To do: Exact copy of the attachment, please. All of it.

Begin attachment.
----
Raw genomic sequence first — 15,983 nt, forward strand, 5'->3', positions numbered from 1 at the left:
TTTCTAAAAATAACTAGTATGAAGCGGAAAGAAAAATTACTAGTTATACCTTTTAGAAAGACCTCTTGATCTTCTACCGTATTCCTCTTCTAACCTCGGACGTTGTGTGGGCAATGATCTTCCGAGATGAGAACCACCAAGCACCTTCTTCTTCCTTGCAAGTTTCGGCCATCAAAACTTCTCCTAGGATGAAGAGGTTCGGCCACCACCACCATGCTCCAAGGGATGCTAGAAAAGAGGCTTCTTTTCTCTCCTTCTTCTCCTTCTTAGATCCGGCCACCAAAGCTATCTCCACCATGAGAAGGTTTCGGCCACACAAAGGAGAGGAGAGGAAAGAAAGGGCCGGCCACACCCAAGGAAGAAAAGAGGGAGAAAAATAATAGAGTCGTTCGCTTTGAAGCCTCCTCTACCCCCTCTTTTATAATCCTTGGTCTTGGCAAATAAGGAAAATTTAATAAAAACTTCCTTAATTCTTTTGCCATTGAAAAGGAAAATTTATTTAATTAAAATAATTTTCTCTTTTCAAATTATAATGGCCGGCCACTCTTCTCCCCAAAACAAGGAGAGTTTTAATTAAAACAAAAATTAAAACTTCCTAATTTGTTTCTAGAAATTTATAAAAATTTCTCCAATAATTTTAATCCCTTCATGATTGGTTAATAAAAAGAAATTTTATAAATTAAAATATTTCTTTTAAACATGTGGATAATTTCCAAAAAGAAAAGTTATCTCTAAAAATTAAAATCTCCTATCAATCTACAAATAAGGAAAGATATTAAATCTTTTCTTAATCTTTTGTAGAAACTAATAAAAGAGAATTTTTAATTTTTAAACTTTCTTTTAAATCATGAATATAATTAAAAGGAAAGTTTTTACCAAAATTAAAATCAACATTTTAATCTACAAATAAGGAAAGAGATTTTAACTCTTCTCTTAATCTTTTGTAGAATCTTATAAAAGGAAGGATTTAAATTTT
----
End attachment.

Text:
Raw genomic sequence first — 15,983 nt, forward strand, 5'->3', positions numbered from 1 at the left:
TTTCTAAAAATAACTAGTATGAAGCGGAAAGAAAAATTACTAGTTATACCTTTTAGAAAGACCTCTTGATCTTCTACCGTATTCCTCTTCTAACCTCGGACGTTGTGTGGGCAATGATCTTCCGAGATGAGAACCACCAAGCACCTTCTTCTTCCTTGCAAGTTTCGGCCATCAAAACTTCTCCTAGGATGAAGAGGTTCGGCCACCACCACCATGCTCCAAGGGATGCTAGAAAAGAGGCTTCTTTTCTCTCCTTCTTCTCCTTCTTAGATCCGGCCACCAAAGCTATCTCCACCATGAGAAGGTTTCGGCCACACAAAGGAGAGGAGAGGAAAGAAAGGGCCGGCCACACCCAAGGAAGAAAAGAGGGAGAAAAATAATAGAGTCGTTCGCTTTGAAGCCTCCTCTACCCCCTCTTTTATAATCCTTGGTCTTGGCAAATAAGGAAAATTTAATAAAAACTTCCTTAATTCTTTTGCCATTGAAAAGGAAAATTTATTTAATTAAAATAATTTTCTCTTTTCAAATTATAATGGCCGGCCACTCTTCTCCCCAAAACAAGGAGAGTTTTAATTAAAACAAAAATTAAAACTTCCTAATTTGTTTCTAGAAATTTATAAAAATTTCTCCAATAATTTTAATCCCTTCATGATTGGTTAATAAAAAGAAATTTTATAAATTAAAATATTTCTTTTAAACATGTGGATAATTTCCAAAAAGAAAAGTTATCTCTAAAAATTAAAATCTCCTATCAATCTACAAATAAGGAAAGATATTAAATCTTTTCTTAATCTTTTGTAGAAACTAATAAAAGAGAATTTTTAATTTTTAAACTTTCTTTTAAATCATGAATATAATTAAAAGGAAAGTTTTTACCAAAATTAAAATCAACATTTTAATCTACAAATAAGGAAAGAGATTTTAACTCTTCTCTTAATCTTTTGTAGAATCTTATAAAAGGAAGGATTTAAATTTT